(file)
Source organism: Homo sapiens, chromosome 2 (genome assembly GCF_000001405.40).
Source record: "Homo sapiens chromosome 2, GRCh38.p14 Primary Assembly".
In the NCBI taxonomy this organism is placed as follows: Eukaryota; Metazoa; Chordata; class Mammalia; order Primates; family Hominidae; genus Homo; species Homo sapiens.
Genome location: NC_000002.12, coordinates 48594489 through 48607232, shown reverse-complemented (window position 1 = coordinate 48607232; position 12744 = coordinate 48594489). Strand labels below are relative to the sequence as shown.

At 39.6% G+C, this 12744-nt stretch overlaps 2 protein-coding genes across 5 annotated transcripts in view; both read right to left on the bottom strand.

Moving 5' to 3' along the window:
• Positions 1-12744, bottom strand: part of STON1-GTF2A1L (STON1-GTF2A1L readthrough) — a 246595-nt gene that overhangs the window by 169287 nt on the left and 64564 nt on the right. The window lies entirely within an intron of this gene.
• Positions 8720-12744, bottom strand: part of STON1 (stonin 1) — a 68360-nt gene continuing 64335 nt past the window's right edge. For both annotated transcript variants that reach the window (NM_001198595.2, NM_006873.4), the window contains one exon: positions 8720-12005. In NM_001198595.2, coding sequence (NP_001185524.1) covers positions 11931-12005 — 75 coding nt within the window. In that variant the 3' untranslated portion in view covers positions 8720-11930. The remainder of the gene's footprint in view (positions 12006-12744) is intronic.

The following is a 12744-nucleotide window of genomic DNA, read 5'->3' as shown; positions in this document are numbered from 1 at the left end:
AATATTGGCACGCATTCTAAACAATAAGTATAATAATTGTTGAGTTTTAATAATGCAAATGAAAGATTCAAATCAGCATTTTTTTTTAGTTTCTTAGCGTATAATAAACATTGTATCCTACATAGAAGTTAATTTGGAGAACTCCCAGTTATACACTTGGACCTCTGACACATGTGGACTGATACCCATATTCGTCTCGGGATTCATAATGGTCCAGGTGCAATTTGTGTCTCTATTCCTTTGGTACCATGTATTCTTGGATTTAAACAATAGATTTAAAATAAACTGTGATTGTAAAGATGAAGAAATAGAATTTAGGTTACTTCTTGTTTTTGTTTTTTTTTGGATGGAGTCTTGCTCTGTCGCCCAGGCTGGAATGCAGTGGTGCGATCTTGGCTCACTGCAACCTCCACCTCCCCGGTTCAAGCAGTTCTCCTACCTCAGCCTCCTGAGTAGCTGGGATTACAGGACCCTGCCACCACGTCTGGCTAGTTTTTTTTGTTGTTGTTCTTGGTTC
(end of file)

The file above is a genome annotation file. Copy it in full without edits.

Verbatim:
Source organism: Homo sapiens, chromosome 2 (genome assembly GCF_000001405.40).
Source record: "Homo sapiens chromosome 2, GRCh38.p14 Primary Assembly".
In the NCBI taxonomy this organism is placed as follows: Eukaryota; Metazoa; Chordata; class Mammalia; order Primates; family Hominidae; genus Homo; species Homo sapiens.
Genome location: NC_000002.12, coordinates 48594489 through 48607232, shown reverse-complemented (window position 1 = coordinate 48607232; position 12744 = coordinate 48594489). Strand labels below are relative to the sequence as shown.

At 39.6% G+C, this 12744-nt stretch overlaps 2 protein-coding genes across 5 annotated transcripts in view; both read right to left on the bottom strand.

Moving 5' to 3' along the window:
• Positions 1-12744, bottom strand: part of STON1-GTF2A1L (STON1-GTF2A1L readthrough) — a 246595-nt gene that overhangs the window by 169287 nt on the left and 64564 nt on the right. The window lies entirely within an intron of this gene.
• Positions 8720-12744, bottom strand: part of STON1 (stonin 1) — a 68360-nt gene continuing 64335 nt past the window's right edge. For both annotated transcript variants that reach the window (NM_001198595.2, NM_006873.4), the window contains one exon: positions 8720-12005. In NM_001198595.2, coding sequence (NP_001185524.1) covers positions 11931-12005 — 75 coding nt within the window. In that variant the 3' untranslated portion in view covers positions 8720-11930. The remainder of the gene's footprint in view (positions 12006-12744) is intronic.

The following is a 12744-nucleotide window of genomic DNA, read 5'->3' as shown; positions in this document are numbered from 1 at the left end:
AATATTGGCACGCATTCTAAACAATAAGTATAATAATTGTTGAGTTTTAATAATGCAAATGAAAGATTCAAATCAGCATTTTTTTTTAGTTTCTTAGCGTATAATAAACATTGTATCCTACATAGAAGTTAATTTGGAGAACTCCCAGTTATACACTTGGACCTCTGACACATGTGGACTGATACCCATATTCGTCTCGGGATTCATAATGGTCCAGGTGCAATTTGTGTCTCTATTCCTTTGGTACCATGTATTCTTGGATTTAAACAATAGATTTAAAATAAACTGTGATTGTAAAGATGAAGAAATAGAATTTAGGTTACTTCTTGTTTTTGTTTTTTTTTGGATGGAGTCTTGCTCTGTCGCCCAGGCTGGAATGCAGTGGTGCGATCTTGGCTCACTGCAACCTCCACCTCCCCGGTTCAAGCAGTTCTCCTACCTCAGCCTCCTGAGTAGCTGGGATTACAGGACCCTGCCACCACGTCTGGCTAGTTTTTTTTGTTGTTGTTCTTGGTTC